Harper’s has a three-part segment on the possibility of war with Iran on its Washington Bablyon. Ken Silverman creates an online forum of different characters: Part 1 features independent analysts; Part 2, CIA officials; and Part 3, members of think tanks.
The verdict does not look good. There are a lot of quotable tidbits in the different segments, so I’m not going to bother, except to focus on one argument I found interesting from Milt Bearden, the former CIA station chief in Pakistan from 1986 until the Soviet withdrawal from Afghanistan in 1989:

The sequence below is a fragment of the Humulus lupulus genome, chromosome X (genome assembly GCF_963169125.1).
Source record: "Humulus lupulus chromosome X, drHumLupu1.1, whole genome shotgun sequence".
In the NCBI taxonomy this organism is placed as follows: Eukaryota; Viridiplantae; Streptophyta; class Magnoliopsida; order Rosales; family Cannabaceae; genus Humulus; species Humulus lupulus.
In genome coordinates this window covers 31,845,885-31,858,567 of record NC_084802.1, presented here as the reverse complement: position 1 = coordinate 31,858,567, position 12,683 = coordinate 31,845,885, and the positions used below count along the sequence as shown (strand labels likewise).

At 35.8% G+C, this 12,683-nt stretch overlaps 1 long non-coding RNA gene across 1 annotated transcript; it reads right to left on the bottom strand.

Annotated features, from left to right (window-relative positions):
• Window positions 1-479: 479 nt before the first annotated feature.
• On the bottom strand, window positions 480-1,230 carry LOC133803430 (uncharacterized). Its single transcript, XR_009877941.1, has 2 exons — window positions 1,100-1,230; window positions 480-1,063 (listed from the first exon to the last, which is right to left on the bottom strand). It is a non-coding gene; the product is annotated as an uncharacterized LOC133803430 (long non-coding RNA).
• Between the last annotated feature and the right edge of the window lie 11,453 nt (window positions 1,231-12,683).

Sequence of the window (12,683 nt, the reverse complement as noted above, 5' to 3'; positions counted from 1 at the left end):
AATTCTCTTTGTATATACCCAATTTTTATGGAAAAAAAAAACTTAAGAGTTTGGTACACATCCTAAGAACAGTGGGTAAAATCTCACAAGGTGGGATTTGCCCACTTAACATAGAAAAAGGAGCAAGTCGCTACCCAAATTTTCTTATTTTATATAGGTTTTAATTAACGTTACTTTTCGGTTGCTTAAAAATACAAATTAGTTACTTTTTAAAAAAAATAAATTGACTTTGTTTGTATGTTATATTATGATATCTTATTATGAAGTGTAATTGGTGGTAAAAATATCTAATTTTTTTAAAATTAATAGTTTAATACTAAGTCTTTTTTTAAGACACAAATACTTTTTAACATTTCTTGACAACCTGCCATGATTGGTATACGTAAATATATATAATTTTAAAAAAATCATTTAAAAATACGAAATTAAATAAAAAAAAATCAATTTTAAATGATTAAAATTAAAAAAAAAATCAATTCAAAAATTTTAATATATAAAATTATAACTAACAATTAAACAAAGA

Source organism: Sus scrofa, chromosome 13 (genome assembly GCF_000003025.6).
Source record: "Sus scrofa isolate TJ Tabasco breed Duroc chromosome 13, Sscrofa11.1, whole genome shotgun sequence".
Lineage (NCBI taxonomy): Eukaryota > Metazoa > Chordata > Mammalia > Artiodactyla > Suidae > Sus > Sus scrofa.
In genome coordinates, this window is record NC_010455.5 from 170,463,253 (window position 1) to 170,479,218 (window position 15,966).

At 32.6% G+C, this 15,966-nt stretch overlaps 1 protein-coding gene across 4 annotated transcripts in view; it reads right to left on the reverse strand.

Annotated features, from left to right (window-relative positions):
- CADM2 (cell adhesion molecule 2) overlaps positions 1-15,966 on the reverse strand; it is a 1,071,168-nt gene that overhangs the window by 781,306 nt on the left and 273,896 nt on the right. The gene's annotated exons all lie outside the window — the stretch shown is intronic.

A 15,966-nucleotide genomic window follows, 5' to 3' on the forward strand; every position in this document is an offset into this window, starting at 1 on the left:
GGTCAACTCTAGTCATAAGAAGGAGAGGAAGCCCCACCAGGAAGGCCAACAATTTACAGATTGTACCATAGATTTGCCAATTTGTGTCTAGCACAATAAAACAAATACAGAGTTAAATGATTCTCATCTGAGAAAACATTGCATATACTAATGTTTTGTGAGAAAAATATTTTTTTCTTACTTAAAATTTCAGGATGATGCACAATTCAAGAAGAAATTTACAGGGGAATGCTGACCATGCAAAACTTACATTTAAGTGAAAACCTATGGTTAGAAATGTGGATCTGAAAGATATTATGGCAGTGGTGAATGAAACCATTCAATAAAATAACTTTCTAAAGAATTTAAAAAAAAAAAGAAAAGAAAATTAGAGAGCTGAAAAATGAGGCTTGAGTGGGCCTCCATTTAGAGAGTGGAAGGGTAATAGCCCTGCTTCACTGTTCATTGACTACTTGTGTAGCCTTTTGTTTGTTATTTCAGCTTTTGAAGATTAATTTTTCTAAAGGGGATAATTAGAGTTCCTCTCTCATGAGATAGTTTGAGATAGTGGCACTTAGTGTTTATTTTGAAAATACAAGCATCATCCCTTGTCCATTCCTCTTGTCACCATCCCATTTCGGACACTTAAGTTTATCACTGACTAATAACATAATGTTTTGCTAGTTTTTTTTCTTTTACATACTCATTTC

I am seeing constant trumpeting by the administration of “evidence” of Iranian weapons, equipment, or technology, linked with American casualties in Iraq. I don’t know why anyone would be surprised by Iranian gambling in our Iraqi casino — especially as there are time-honored rules, at least a half-century old, for proxy wars. The Soviets and Chinese armed our adversaries in the Korean and Vietnam conflicts, where we suffered about 100,000 killed in action. Nevertheless, successive American administrations never gave serious thought to attacking either China or the U.S.S.R. in response to their arming of our enemies. And I personally funneled much of the ordnance to the Afghan resistance fighters that killed 15,000 Soviet troops in Afghanistan. Here again, the U.S.S.R. never seriously considered striking at the source of their torment in Afghanistan.